‘Take care of yourself’: When life gets in the way of school, tell your professor

AddThis

Advertising junior Andrea Garza is bipolar and said that the role between her and her professors are very important to her success at UT.

Photo Credit: Carlos Garcia | Daily Texan Staff

During syllabus week, professors unveiled their various policies on attendance, late assignments and exams. Some professors made a point that they can accommodate their students when life happens, and students noticed.

“People are more receptive to learning when they feel comfortable and they can trust the people who are teaching them,” advertising junior Andrea Garza said. “It creates a better learning environment.” 

Garza said she is bipolar and has experienced depressive episodes preventing her from attending her classes, many of which graded based on attendance. Her success at UT largely depends on professors and TAs being accommodating to her situation, Garza said. 

“I went to (my TA) and said, ‘Until I get my stuff sorted out and get on a medication again, I might miss up to a month or two of classes. Is there anything we can do?’” Garza said. 

Her TA fully understood the situation and allowed her to turn in assignments from home with a flexible deadline, Garza said. 

“She was super accommodating to me,” Garza said. “She was the only faculty member at UT that has worked with me that much. I honestly wasn’t expecting her to go to such great lengths to help me out.” 

Garza also said professors sent her recordings of their lectures and mentors allowed her to miss weekly meetings without putting her scholarship on hold.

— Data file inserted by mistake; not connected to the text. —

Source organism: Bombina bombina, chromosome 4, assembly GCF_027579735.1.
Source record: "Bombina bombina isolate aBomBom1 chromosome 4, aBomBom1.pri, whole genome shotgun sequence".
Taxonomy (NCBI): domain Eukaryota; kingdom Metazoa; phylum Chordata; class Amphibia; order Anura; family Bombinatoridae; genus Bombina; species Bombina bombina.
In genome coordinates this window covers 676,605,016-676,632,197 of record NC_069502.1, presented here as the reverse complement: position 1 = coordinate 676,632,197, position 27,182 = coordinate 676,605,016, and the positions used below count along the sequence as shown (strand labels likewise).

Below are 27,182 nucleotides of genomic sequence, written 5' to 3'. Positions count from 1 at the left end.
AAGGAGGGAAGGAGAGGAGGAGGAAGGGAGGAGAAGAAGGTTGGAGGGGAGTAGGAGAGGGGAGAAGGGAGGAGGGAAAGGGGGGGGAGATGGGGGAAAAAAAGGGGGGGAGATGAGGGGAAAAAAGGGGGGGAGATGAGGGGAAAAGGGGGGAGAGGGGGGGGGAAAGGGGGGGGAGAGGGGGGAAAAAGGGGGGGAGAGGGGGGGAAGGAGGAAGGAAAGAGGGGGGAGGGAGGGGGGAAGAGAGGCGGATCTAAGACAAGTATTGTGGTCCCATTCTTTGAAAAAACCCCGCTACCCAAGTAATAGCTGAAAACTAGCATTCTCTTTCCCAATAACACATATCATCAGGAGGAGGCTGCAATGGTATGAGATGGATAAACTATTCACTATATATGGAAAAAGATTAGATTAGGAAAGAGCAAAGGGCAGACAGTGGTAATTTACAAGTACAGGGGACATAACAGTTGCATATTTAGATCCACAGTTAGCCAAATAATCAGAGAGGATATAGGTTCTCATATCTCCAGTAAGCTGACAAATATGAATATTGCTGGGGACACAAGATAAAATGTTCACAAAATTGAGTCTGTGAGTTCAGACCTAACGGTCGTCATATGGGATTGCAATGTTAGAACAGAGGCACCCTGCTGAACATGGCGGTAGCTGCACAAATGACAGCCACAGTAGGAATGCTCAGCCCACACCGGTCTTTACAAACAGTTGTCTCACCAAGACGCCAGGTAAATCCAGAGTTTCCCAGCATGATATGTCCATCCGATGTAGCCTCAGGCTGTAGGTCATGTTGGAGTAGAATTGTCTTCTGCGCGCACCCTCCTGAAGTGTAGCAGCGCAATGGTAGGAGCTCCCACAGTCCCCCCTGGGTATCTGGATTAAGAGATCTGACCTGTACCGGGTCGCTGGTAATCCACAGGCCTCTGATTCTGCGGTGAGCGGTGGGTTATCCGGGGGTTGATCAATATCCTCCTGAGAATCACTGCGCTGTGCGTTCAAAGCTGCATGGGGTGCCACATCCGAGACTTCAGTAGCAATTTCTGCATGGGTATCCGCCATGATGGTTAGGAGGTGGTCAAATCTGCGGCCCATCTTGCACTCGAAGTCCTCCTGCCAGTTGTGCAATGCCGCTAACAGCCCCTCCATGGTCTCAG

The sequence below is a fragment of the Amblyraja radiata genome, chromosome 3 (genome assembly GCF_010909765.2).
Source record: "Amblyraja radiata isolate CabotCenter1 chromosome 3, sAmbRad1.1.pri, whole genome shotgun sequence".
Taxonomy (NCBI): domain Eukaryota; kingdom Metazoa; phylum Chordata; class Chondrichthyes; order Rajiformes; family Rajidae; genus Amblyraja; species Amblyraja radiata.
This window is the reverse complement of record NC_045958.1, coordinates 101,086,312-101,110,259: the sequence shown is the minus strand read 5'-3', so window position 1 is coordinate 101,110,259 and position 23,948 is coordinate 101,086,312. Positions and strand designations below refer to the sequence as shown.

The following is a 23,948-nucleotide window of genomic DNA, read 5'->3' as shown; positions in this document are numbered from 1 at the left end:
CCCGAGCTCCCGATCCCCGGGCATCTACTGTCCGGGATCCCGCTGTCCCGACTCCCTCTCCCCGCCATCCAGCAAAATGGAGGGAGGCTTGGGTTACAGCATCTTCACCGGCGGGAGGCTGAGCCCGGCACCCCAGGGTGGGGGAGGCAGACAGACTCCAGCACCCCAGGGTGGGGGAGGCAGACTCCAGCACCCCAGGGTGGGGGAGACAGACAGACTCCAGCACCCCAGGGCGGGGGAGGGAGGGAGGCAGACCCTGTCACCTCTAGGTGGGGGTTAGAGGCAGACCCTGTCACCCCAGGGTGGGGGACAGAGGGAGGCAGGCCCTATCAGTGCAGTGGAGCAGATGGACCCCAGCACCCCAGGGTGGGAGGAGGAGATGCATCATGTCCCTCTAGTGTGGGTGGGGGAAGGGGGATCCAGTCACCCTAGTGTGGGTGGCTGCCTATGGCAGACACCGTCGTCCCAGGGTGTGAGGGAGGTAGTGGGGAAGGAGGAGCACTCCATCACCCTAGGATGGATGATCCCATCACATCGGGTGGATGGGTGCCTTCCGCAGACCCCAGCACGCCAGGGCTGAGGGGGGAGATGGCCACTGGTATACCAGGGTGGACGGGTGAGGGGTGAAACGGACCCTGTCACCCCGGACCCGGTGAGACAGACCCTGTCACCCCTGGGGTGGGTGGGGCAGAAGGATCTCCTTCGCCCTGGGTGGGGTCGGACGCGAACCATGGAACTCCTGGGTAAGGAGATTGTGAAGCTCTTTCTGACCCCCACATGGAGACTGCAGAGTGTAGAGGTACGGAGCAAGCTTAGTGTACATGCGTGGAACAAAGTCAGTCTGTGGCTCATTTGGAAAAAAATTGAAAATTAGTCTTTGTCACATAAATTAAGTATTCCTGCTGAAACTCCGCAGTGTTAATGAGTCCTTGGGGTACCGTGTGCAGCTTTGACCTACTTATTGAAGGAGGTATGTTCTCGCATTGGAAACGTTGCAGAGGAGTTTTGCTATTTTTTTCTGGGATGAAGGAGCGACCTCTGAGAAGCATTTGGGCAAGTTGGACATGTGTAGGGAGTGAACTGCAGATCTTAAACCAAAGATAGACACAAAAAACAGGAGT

Neuroscience associate professor Laura Colgin said professors can cultivate better relationships with their students by taking interest in their students’ well-being.

“When people know that you know who they are, they are going to take (class) more seriously,” Colgin said. “If they see that you notice them and notice when they’re not there … it does encourage students to live up to their full potential.” 

Colgin said when she reaches out to students who miss class or do poorly on a test, they are usually having mental health issues and do not want to be mistaken as lazy. 

“I’m saying ‘No, I don’t have that impression,’” Colgin said. “‘I know that you’re sincerely struggling. Please don’t worry … Just try to take care of yourself.’”

Psychology senior lecturer Wendy Domjan also encourages her students to take care of themselves so they can achieve more in her class. 

“I don’t want them to be under unbelievable pressure,” Domjan said. “I’d rather have good work later than something they throw together at the last minute to meet an arbitrary deadline.” 

Domjan said she is very specific to what she accommodates for and can tell when students are trying to take advantage of her policy. 

“It’s really just a lack of effort and organization, and that I don’t accommodate for,” Domjan said. “I think it’s in their best interest to learn how to manage that.” 

Ultimately, Domjan said talking to professors can be easier on students who are new to UT and do not know about all the resources available to them. 

“I think all of us get into a situation where it looks like we can’t manage what’s in front of us,” Domjan said. “If (students can talk to) someone they’re seeing several times a week who has kind of declared that they’re interested in talking to them if they have some issues, that’s easier for them to do.”